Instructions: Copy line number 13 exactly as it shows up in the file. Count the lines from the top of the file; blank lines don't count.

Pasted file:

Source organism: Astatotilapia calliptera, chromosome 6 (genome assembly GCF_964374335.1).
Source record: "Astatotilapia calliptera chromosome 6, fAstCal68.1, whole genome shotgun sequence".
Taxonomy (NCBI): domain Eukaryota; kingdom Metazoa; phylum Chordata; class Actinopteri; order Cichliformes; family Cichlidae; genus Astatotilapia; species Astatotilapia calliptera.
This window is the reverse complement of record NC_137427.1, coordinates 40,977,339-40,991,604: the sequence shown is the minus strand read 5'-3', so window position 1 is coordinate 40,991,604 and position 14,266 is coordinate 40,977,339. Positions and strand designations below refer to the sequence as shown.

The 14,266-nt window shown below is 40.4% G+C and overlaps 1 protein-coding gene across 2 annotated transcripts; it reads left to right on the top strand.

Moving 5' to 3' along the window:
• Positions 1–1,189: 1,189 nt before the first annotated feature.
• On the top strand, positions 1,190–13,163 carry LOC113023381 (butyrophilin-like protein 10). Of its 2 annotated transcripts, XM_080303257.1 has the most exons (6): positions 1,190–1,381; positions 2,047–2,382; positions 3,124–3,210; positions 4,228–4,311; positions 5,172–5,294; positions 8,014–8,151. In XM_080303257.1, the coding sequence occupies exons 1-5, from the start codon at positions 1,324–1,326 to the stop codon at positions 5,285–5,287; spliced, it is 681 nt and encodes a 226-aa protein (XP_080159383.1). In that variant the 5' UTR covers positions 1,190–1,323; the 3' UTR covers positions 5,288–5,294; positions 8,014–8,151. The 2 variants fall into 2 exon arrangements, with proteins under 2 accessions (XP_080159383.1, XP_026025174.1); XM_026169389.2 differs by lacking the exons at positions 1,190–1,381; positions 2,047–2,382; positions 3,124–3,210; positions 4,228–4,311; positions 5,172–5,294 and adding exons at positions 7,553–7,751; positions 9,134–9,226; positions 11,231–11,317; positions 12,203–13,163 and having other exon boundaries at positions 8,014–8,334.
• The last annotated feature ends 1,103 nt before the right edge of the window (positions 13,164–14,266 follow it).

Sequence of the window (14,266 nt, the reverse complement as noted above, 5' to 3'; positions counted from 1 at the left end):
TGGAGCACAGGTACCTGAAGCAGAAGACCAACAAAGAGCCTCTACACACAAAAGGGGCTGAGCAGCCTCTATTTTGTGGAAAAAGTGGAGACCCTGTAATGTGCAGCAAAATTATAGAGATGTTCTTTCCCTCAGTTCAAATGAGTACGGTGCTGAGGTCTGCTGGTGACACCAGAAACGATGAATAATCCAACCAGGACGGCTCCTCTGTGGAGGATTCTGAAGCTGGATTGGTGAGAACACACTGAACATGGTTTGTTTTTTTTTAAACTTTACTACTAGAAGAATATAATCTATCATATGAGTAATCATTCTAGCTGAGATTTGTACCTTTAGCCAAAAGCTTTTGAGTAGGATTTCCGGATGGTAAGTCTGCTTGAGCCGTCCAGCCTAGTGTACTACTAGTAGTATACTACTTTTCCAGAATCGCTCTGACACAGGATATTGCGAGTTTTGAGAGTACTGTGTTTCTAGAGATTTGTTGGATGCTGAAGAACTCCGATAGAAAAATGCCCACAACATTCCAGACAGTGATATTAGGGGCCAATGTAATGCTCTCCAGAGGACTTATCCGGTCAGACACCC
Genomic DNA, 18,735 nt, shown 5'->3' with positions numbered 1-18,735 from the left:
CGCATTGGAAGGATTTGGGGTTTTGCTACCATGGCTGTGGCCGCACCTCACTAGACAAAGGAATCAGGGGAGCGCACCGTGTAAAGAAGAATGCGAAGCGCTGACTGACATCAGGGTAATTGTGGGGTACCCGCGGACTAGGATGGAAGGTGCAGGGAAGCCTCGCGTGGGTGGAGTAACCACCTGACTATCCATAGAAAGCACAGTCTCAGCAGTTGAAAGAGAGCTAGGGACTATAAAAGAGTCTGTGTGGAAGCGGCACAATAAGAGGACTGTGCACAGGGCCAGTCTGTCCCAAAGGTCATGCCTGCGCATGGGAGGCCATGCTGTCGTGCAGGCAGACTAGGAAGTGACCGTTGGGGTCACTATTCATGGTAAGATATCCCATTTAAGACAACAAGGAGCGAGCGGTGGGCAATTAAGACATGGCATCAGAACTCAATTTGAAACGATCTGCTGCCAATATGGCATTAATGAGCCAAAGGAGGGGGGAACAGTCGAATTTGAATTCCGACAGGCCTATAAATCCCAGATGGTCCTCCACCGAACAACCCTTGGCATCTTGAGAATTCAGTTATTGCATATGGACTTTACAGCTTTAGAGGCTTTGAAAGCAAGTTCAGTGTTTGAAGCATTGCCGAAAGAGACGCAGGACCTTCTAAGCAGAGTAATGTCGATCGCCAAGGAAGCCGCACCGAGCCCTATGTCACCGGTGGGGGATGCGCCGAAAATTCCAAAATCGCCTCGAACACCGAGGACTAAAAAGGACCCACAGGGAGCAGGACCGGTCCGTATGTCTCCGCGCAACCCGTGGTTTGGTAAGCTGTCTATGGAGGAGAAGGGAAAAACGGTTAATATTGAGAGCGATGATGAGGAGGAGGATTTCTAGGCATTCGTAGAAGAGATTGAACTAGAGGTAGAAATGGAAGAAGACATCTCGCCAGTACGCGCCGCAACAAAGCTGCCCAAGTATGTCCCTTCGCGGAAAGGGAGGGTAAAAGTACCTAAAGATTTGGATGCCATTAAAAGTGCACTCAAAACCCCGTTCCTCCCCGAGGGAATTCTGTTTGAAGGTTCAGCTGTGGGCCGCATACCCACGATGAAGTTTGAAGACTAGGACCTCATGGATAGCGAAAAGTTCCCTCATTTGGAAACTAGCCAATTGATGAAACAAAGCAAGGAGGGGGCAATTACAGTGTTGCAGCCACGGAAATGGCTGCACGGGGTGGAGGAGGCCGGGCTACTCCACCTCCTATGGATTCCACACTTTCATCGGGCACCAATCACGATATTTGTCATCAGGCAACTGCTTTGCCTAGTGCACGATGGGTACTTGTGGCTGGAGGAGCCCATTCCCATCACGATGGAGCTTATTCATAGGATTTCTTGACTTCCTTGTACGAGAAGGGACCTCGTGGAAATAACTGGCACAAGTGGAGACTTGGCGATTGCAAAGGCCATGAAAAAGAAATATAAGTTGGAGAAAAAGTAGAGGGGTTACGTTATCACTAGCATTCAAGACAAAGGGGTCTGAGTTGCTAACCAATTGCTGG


CGCATTGGAAGGATTTGGGGTTTTGCTACCATGGCTGTGGCCGCACCTCACTAGACAAAGGAATCAGGGGAGCGCACCGTGTAAAGAAGAATGCGAAGCGCTGACTGACATCAGGGTAATTGTGGGGTACCCGCGGACTAGGATGGAAGGTGCAGGGAAGCCTCGCGTGGGTGGAGTAACCACCTGACTATCCATAGAAAGCACAGTCTCAGCAGTTGAAAGAGAGCTAGGGACTATAAAAGAGTCTGTGTGGAAGCGGCACAATAAGAGGACTGTGCACAGGGCCAGTCTGTCCCAAAGGTCATGCCTGCGCATGGGAGGCCATGCTGTCGTGCAGGCAGACTAGGAAGTGACCGTTGGGGTCACTATTCATGGTAAGATATCCCATTTAAGACAACAAGGAGCGAGCGGTGGGCAATTAAGACATGGCATCAGAACTCAATTTGAAACGATCTGCTGCCAATATGGCATTAATGAGCCAAAGGAGGGGGGAACAGTCGAATTTGAATTCCGACAGGCCTATAAATCCCAGATGGTCCTCCACCGAACAACCCTTGGCATCTTGAGAATTCAGTTATTGCATATGGACTTTACAGCTTTAGAGGCTTTGAAAGCAAGTTCAGTGTTTGAAGCATTGCCGAAAGAGACGCAGGACCTTCTAAGCAGAGTAATGTCGATCGCCAAGGAAGCCGCACCGAGCCCTATGTCACCGGTGGGGGATGCGCCGAAAATTCCAAAATCGCCTCGAACACCGAGGACTAAAAAGGACCCACAGGGAGCAGGACCGGTCCGTATGTCTCCGCGCAACCCGTGGTTTGGTAAGCTGTCTATGGAGGAGAAGGGAAAAACGGTTAATATTGAGAGCGATGATGAGGAGGAGGATTTCTAGGCATTCGTAGAAGAGATTGAACTAGAGGTAGAAATGGAAGAAGACATCTCGCCAGTACGCGCCGCAACAAAGCTGCCCAAGTATGTCCCTTCGCGGAAAGGGAGGGTAAAAGTACCTAAAGATTTGGATGCCATTAAAAGTGCACTCAAAACCCCGTTCCTCCCCGAGGGAATTCTGTTTGAAGGTTCAGCTGTGGGCCGCATACCCACGATGAAGTTTGAAGACTAGGACCTCATGGATAGCGAAAAGTTCCCTCATTTGGAAACTAGCCAATTGATGAAACAAAGCAAGGAGGGGGCAATTACAGTGTTGCAGCCACGGAAATGGCTGCACGGGGTGGAGGAGGCCGGGCTACTCCACCTCCTATGGATTCCACACTTTCATCGGGCACCAATCACGATATTTGTCATCAGGCAACTGCTTTGCCTAGTGCACGATGGGTACTTGTGGCTGGAGGAGCCCATTCCCATCACGATGGAGCTTATTCATAGGATTTCTTGACTTCCTTGTACGAGAAGGGACCTCGTGGAAATAACTGGCACAAGTGGAGACTTGGCGATTGCAAAGGCCATGAAAAAGAAATATAAGTTGGAGAAAAAGTAGAGGGGTTACGTTATCACTAGCATTCAAGACAAAGGGGTCTGAGTTGCTAACCAATTGCTGG